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Controls Group reports back from TRB

First publishedin World Highways
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Controls Group celebrates 50 years of testing at this year's Transportation Research Board
The 97th Transportation Research Board meeting was held in Washington from 7-11 January this year. Nearly 13,800 visitors from 70 countries attended the event that covers all things transport-related.

“We’ve had a big increase in visitors from Asian countries in the last two years, particularly from China,” said TRB's director of communications Lisa Berardi Marflak. Controls Group, celebrating its 50th year in business, was one of the exhibitors there, showcasing four testing systems: the AsphaltQube, the AMPTQube, the Galileo gyratory compactor and the Pavelab 50 automatic bitumen extractor.

“The US is probably the biggest individual market for us in the world, so we want to be active in it,” said John Lamond, general manager for Controls Group USA.

Controls Group has been in the US for the last three years, having purchased Australian high-tech manufacturer of asphalt testing systems, IPC Global in 2014. All Controls’ advanced asphalt testing equipment is now branded ‘IPC Global, Controls Group’ which works well for the US market, says Lamond, “IPC Global is a recognised brand in the US, it’s the industry standard for dynamic testing systems, so we are building on that.”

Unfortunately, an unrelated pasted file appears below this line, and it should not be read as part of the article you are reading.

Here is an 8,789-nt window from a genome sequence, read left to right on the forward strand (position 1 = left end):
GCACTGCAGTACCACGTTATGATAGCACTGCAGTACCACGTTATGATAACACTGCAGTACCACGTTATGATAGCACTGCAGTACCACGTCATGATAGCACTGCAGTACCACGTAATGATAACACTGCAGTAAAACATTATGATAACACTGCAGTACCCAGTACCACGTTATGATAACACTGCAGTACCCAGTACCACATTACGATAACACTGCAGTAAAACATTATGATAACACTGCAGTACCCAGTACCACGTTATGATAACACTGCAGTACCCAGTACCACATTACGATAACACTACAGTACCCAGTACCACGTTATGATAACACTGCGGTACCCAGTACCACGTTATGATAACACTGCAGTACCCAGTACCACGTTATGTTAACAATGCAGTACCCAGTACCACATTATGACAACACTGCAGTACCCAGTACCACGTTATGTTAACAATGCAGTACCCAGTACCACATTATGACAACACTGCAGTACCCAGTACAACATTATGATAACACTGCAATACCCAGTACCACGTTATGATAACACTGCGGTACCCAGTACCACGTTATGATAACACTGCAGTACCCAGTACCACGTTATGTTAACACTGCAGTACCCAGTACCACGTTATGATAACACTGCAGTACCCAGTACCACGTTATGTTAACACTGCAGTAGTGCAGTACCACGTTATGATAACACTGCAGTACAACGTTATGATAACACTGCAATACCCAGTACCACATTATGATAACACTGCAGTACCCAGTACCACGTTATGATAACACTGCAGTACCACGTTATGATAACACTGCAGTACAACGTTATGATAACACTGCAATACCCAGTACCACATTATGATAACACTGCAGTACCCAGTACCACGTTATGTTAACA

The combination of IPC Global’s technology and Controls Group’s manufacturing know-how is helping to create more affordable versions of testing equipment that are relevant beyond university research programmes, according to Lamond.

“We are looking at ways to retain the quality and specification of the system but offer them to a wider audience. It’s all to do with the envelope of testing. We can reduce the envelope of temperature or loading to produce a more standardised system to carry out dynamic testing.”

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Controls sees potential for its Pavelab 50 PaveAnalyzer, a bitumen extractor, in the US to meet a coming ASTM standard on automated bitumen extraction
AMPTQube is a lower-price version of the group’s AMPT Pro (asphalt mixture performance tested), which offers a slightly lower specification machine that will perform any standard test that an AMPT would. The AsphaltQube is similar to the AMPTQube but has a climatic chamber to allow a wider range of dynamic tests to be carried out.

The new range of Galileo gyratory compactors has also been developed since Controls Group’s acquisition of IPC Global. The machine has a special patented technology which adjusts the angle at which the specimen is gyrated so that it remains accurate, which has historically been a problem for gyratory compactors.

Lamond hopes that the Pavelab 50 PaveAnalyzer, a second-generation bitumen extractor launched in 2016 in Europe will soon be in demand in the US, as a new ASTM standard on the automated extraction of bitumen is expected later this year.

“The test has been used for a number of years in Europe but it’s new to the US market,” says Lamond. “Here, we tend to use ignition ovens. But these have to be recalibrated every time a mix changes.”

The benefit of systems such as Pavelab 50 is that the harmful solvent is all retained within a closed system within the machine so that technicians do not come into contact with it. The whole process – washing, centrifuging, recycling of the solvent – is automatic and takes around 45 minutes.

For Lamond, one of the most interesting discussions at TRB, and ongoing among the US industry, is the move towards balanced mix design and a few standardised tests that can be used in every state. But getting to that point could be a long process, he warns: “It will take a while to boil down to a few tests that everyone is comfortable with,” he said.

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